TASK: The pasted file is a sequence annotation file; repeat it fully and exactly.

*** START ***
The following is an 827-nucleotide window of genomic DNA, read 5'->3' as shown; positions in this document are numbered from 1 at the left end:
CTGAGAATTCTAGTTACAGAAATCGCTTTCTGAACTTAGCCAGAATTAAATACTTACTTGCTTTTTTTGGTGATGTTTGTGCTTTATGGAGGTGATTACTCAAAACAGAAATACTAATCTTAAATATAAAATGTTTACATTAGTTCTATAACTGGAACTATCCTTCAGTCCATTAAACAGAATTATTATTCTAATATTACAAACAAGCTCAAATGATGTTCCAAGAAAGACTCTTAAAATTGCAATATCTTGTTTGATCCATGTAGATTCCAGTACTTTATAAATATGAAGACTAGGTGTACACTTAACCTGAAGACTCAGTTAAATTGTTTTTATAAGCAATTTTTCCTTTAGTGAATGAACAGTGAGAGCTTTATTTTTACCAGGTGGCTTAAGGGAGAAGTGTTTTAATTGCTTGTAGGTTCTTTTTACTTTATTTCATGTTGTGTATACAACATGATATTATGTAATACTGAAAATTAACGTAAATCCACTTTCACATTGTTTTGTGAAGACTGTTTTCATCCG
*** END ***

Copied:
The following is an 827-nucleotide window of genomic DNA, read 5'->3' as shown; positions in this document are numbered from 1 at the left end:
CTGAGAATTCTAGTTACAGAAATCGCTTTCTGAACTTAGCCAGAATTAAATACTTACTTGCTTTTTTTGGTGATGTTTGTGCTTTATGGAGGTGATTACTCAAAACAGAAATACTAATCTTAAATATAAAATGTTTACATTAGTTCTATAACTGGAACTATCCTTCAGTCCATTAAACAGAATTATTATTCTAATATTACAAACAAGCTCAAATGATGTTCCAAGAAAGACTCTTAAAATTGCAATATCTTGTTTGATCCATGTAGATTCCAGTACTTTATAAATATGAAGACTAGGTGTACACTTAACCTGAAGACTCAGTTAAATTGTTTTTATAAGCAATTTTTCCTTTAGTGAATGAACAGTGAGAGCTTTATTTTTACCAGGTGGCTTAAGGGAGAAGTGTTTTAATTGCTTGTAGGTTCTTTTTACTTTATTTCATGTTGTGTATACAACATGATATTATGTAATACTGAAAATTAACGTAAATCCACTTTCACATTGTTTTGTGAAGACTGTTTTCATCCG